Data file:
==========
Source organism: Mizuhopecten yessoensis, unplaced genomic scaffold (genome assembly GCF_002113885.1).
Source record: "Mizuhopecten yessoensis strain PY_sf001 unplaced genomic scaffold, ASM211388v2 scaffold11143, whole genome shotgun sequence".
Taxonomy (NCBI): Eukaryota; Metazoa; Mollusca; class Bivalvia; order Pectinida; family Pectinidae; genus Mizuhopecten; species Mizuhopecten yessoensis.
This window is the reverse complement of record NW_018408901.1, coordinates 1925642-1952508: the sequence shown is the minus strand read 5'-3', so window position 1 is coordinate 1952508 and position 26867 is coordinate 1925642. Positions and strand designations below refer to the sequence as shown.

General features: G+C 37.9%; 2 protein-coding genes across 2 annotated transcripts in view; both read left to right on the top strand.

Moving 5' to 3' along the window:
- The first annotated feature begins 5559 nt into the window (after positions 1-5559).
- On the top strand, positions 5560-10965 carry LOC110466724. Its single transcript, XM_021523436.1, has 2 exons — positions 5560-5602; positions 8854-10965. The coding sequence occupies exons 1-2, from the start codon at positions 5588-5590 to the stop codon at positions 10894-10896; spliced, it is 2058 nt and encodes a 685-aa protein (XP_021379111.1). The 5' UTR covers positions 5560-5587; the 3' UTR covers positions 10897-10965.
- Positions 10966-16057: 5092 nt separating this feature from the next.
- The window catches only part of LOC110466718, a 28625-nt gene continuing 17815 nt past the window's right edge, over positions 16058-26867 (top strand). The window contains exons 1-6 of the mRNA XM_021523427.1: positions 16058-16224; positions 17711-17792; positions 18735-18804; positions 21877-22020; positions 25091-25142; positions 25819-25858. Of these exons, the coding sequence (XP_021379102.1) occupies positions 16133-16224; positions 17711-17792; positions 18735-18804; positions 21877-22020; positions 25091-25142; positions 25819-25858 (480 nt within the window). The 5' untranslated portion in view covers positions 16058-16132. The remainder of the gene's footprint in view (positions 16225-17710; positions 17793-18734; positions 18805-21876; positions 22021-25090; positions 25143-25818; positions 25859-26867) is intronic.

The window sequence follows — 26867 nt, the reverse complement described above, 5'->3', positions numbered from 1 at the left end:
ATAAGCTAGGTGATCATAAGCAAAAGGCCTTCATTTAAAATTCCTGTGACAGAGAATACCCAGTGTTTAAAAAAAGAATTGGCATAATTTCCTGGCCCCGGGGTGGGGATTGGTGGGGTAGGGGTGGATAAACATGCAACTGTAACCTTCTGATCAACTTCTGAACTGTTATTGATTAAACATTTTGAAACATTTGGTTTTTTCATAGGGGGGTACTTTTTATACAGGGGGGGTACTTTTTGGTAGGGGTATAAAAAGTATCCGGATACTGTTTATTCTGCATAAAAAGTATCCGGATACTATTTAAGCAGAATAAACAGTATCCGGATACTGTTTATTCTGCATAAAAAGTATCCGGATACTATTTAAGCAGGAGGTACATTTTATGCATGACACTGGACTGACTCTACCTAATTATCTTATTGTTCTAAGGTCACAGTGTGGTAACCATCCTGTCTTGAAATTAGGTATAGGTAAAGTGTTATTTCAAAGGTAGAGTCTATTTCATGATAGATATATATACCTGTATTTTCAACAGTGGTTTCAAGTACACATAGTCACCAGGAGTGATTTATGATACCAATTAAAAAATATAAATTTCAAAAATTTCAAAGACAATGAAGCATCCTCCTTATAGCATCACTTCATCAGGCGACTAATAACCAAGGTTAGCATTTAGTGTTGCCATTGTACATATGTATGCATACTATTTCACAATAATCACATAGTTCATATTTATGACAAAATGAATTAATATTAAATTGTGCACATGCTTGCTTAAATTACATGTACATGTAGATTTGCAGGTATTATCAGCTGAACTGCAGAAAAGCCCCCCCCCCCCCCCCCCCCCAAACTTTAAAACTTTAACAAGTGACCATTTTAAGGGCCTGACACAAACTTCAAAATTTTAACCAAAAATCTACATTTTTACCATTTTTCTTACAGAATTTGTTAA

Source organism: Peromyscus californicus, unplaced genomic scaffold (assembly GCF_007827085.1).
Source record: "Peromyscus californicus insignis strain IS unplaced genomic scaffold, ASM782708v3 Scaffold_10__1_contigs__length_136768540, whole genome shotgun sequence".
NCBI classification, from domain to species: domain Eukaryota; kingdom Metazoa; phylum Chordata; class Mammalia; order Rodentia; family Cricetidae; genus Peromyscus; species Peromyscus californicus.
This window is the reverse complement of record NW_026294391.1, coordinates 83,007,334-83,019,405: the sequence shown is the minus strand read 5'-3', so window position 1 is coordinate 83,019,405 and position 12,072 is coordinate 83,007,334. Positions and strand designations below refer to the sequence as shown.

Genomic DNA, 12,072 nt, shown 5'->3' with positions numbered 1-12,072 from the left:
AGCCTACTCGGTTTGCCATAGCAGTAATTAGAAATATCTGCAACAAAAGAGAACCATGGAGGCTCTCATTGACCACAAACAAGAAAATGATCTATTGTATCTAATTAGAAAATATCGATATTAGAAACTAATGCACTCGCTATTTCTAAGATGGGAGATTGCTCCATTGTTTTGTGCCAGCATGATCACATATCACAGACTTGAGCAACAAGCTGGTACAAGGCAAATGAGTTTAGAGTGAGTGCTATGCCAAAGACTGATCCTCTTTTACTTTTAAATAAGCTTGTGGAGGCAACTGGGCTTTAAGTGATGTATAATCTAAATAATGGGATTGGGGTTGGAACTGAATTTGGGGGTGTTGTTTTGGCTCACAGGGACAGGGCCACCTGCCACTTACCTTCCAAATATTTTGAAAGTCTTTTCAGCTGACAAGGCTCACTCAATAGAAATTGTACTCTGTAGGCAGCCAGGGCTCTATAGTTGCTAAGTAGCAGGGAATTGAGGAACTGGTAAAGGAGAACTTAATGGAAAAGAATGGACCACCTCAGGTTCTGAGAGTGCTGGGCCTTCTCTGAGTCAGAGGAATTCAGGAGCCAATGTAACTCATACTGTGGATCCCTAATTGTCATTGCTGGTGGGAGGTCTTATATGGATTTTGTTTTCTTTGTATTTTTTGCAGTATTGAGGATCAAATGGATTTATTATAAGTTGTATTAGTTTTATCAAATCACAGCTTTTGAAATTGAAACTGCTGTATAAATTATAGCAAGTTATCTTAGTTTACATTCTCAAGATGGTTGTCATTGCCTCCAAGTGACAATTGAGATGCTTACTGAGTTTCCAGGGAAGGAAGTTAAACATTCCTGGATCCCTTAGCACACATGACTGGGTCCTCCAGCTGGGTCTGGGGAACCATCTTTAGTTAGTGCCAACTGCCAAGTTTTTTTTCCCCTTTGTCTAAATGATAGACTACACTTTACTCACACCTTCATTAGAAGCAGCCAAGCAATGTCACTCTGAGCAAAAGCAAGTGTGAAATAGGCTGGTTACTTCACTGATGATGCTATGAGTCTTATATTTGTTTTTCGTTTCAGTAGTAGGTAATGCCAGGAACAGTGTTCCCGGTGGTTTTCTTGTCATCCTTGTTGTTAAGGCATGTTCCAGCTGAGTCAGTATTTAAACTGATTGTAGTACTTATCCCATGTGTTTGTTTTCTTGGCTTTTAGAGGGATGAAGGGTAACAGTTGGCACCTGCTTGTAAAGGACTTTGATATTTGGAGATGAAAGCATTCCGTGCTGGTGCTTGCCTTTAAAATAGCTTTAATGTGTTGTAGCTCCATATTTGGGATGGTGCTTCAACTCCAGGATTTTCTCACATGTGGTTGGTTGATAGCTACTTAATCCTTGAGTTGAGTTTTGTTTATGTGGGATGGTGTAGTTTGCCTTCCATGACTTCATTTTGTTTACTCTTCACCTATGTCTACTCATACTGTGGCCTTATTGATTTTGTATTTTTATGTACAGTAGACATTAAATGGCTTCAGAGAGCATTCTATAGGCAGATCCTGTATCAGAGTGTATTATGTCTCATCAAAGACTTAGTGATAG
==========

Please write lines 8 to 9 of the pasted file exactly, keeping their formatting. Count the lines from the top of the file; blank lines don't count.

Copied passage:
- On the top strand, positions 5560-10965 carry LOC110466724. Its single transcript, XM_021523436.1, has 2 exons — positions 5560-5602; positions 8854-10965. The coding sequence occupies exons 1-2, from the start codon at positions 5588-5590 to the stop codon at positions 10894-10896; spliced, it is 2058 nt and encodes a 685-aa protein (XP_021379111.1). The 5' UTR covers positions 5560-5587; the 3' UTR covers positions 10897-10965.
- Positions 10966-16057: 5092 nt separating this feature from the next.